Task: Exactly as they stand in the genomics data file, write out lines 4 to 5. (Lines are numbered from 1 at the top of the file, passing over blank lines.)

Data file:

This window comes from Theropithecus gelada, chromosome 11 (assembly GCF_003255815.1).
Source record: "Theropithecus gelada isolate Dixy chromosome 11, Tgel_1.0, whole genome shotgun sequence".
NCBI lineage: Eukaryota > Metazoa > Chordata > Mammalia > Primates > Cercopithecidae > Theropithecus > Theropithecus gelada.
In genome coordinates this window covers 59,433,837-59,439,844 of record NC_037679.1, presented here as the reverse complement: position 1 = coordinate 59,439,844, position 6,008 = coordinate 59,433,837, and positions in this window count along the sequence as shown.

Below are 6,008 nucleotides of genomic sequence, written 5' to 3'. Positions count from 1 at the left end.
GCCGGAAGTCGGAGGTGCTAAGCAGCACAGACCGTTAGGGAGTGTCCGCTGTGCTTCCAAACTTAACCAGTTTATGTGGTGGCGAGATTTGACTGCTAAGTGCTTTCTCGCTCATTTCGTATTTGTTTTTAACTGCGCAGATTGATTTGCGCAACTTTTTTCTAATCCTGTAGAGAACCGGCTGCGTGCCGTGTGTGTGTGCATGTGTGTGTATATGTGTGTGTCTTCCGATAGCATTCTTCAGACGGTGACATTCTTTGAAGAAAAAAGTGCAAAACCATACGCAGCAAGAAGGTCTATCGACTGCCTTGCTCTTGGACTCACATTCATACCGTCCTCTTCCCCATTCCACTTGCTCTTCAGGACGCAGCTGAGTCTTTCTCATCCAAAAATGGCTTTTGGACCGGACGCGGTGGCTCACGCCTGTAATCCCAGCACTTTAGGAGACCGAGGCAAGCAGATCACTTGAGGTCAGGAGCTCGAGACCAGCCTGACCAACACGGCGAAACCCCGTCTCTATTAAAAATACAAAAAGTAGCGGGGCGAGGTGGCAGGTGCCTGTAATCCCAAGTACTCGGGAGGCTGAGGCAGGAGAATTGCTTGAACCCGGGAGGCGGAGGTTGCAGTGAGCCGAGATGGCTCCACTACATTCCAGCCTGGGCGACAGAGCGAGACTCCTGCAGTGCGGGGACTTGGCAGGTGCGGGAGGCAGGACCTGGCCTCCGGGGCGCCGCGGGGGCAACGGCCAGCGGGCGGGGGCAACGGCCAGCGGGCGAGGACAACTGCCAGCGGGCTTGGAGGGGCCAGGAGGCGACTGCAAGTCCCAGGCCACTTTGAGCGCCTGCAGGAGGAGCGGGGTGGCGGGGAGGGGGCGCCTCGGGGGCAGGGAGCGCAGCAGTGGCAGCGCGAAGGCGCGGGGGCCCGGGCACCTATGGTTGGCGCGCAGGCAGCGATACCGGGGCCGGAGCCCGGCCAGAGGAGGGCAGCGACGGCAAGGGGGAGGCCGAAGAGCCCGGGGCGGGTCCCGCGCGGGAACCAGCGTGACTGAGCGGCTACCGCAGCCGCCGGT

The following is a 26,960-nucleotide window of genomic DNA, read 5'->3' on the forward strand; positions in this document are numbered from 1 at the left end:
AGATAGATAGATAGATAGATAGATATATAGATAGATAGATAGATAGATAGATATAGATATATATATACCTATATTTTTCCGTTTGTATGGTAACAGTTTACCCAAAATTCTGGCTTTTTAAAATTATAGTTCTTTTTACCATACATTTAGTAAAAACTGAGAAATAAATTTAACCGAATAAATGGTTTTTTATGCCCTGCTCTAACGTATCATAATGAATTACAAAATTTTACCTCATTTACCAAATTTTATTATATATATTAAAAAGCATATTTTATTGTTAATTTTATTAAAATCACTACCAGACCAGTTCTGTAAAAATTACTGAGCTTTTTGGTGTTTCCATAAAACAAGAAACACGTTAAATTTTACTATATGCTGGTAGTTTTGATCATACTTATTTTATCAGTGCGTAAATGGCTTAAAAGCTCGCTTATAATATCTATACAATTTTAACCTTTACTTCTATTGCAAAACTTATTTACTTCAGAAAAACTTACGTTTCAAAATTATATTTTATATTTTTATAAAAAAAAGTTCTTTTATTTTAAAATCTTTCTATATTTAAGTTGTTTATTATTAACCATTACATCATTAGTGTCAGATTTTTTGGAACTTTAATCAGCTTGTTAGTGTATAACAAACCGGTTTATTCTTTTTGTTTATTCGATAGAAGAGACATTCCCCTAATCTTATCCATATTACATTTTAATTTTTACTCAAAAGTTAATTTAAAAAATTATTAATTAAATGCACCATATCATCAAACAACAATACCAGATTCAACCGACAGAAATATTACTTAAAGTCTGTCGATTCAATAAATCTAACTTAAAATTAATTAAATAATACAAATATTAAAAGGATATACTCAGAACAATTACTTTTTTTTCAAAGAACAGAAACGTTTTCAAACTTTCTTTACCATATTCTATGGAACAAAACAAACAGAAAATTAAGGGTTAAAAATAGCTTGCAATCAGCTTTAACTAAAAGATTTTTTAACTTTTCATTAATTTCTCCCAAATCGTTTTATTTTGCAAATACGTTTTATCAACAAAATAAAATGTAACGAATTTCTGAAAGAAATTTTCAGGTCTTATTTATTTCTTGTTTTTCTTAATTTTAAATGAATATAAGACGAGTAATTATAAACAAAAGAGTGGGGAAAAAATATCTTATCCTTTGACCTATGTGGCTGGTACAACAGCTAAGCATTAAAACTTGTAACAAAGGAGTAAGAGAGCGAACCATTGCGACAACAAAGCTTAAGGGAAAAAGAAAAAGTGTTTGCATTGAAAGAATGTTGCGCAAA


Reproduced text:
In genome coordinates this window covers 59,433,837-59,439,844 of record NC_037679.1, presented here as the reverse complement: position 1 = coordinate 59,439,844, position 6,008 = coordinate 59,433,837, and positions in this window count along the sequence as shown.

Below are 6,008 nucleotides of genomic sequence, written 5' to 3'. Positions count from 1 at the left end.